This is a Toyota Stacker, or ‘Forklift Truck’ as it’s known here at TLCB, and it’s been built rather brilliantly in Model Team form by recent previous bloggee Andre Pinto.
As the U.S Election hangs on the postal votes yet to be counted, the ballots inside the containers carried by this forklift are off to the counting centre, where they could well decide the outcome. Or they could be heading for a river if Donald Trump has anything to do with it, claiming first that postal Republican votes were dumped there, and now – ironically – that we should cease counting and dump the uncounted postal votes.
Whoever ends up in the White House we’re glad we’re far, far away here in TLCB Towers.
There’s more to see of Andre’s excellent Toyota Stacker at both Flickr and Eurobricks. Open the containers and start counting via the links above.
The Toyota Land Cruiser is the world’s infamous off-roader. Which means in some corners it’s very probably the most infamous vehicle of any kind. This is the 70-Series, produced since 1984 and which is still being manufactured today, specifically the medium-wheelbase ’76’ passenger version, recreated brilliantly in Technic form by previous bloggee Kevin Moo.
Wonderfully accurate on the outside, Kevin’s Land Cruiser is packed with remote control functions too, allowing the model to navigate the wilds of his back garden with ease. A third-party SBrick provides the 76 with programmable bluetooth control, with all-wheel-drive, steering, and LED lights, plus the build includes working suspension, and opening doors, hood and tailgate.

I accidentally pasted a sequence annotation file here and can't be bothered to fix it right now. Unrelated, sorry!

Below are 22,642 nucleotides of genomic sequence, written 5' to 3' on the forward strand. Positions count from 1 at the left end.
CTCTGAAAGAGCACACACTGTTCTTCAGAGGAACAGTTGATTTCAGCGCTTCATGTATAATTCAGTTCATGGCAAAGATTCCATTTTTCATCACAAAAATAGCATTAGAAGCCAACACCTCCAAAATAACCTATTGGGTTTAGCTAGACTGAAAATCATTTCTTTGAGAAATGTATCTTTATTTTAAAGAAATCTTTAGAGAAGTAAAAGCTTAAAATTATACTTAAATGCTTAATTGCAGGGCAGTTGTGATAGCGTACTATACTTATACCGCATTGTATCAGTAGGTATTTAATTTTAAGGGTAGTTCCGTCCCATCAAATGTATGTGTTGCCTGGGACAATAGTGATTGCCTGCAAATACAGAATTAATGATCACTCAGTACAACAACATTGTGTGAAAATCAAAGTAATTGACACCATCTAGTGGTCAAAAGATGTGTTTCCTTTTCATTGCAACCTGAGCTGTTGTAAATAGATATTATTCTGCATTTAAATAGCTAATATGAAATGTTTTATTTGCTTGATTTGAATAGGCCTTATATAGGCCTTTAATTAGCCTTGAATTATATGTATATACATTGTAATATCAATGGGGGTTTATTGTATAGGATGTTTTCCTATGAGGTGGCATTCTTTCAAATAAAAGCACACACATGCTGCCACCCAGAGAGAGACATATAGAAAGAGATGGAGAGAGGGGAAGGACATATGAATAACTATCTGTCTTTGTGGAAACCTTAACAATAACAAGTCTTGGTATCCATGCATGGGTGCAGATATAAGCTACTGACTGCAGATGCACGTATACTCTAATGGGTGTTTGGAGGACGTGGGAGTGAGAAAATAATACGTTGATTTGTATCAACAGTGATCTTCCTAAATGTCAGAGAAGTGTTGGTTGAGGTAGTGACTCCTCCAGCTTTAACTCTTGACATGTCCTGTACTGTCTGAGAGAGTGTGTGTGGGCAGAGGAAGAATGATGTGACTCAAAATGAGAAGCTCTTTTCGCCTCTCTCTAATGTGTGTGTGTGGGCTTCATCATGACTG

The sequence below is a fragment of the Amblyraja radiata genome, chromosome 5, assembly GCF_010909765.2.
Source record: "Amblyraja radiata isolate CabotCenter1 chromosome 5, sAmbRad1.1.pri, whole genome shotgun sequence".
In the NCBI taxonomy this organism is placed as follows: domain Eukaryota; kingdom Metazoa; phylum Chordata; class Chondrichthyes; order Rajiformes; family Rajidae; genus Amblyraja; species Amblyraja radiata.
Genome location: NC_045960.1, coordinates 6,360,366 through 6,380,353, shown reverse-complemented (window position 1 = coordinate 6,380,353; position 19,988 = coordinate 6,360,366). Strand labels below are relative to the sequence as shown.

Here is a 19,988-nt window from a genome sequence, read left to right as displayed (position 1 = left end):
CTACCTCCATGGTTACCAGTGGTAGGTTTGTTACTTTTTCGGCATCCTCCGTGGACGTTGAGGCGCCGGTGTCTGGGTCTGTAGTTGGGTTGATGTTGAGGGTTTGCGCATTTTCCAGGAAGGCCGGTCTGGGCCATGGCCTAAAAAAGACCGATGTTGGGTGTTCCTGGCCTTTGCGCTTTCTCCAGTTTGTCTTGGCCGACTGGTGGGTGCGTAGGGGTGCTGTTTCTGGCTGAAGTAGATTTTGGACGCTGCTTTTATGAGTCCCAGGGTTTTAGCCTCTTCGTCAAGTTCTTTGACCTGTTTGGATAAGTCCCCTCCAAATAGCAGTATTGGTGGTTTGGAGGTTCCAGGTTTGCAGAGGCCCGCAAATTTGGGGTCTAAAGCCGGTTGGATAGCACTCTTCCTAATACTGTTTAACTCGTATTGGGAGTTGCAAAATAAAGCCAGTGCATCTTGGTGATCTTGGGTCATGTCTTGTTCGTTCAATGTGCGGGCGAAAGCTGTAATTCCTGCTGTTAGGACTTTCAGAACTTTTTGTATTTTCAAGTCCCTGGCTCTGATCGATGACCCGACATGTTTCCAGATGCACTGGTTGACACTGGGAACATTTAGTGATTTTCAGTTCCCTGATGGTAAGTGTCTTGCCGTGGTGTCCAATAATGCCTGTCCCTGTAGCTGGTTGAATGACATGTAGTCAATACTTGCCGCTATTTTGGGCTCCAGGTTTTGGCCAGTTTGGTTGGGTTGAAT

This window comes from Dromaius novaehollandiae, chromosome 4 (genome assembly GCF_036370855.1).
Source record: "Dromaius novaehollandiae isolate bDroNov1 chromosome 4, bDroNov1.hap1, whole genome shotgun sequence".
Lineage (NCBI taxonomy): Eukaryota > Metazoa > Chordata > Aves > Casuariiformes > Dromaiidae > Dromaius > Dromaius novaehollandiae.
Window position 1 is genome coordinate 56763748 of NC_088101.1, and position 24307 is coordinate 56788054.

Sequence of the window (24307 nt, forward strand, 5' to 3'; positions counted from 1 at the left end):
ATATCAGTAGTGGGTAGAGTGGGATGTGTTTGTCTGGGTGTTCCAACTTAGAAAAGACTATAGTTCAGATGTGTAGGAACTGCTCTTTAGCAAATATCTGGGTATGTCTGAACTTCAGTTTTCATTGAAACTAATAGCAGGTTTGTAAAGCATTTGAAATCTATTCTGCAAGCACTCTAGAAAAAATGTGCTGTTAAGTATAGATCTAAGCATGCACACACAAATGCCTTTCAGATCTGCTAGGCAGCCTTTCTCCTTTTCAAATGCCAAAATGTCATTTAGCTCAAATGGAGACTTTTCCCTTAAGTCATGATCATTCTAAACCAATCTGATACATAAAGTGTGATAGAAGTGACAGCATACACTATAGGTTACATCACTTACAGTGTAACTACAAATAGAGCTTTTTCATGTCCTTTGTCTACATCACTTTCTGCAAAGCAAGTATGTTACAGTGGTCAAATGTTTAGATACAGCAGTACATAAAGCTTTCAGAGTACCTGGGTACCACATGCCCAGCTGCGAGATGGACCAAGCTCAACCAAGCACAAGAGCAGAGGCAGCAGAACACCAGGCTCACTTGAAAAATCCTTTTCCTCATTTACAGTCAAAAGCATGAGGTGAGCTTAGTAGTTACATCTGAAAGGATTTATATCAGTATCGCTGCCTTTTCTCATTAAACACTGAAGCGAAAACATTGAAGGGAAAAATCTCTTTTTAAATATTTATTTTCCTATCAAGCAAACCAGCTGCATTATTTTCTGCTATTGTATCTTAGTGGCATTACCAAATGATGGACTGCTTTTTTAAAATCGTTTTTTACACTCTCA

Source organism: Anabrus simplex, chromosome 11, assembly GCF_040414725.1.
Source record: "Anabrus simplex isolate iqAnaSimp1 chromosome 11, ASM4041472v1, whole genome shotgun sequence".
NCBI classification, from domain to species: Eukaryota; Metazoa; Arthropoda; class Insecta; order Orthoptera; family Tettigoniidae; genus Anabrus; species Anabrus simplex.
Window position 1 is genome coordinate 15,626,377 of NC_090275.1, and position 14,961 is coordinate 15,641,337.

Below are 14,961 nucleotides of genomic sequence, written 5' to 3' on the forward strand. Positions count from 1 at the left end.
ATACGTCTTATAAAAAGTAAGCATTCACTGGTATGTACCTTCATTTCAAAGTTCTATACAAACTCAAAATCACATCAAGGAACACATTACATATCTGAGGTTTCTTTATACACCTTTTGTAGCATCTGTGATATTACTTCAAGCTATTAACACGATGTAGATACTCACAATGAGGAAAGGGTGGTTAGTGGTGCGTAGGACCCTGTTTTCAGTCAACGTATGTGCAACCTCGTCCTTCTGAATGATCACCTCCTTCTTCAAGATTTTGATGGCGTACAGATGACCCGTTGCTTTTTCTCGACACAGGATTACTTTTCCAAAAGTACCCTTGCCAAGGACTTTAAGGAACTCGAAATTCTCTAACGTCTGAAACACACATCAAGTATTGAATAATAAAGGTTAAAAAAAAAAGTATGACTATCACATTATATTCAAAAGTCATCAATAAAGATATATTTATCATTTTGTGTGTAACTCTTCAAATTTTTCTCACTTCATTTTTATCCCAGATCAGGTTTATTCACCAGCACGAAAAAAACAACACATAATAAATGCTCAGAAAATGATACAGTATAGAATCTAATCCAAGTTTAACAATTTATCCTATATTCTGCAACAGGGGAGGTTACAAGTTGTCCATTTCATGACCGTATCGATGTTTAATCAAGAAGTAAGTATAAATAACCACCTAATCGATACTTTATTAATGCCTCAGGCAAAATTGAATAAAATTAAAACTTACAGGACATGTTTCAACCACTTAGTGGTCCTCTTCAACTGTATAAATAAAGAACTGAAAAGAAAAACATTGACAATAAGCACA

Full details of Kevin’s awesome Toyota Land Cruiser 76 can be found at the Eurobricks forum by Eurbricks discussion forum, where a link to building instructions can also be found so you can build your very own! Click the link above to take a look, or below to see Kevin’s brilliant build in action.
This is the Toyota 2000GT, Japan’s first supercar, and surely one of the most beautiful cars ever made. Produced from 1967 to 1970, the 2000GT was developed in collaboration with Yamaha, a relationship the two firms have maintained ever since. Only a few hundred units were built, including two special convertible versions for the James Bond movie ‘You Only Live Twice’, and the car was raced extensively, setting multiple speed and endurance records in the late 1960s.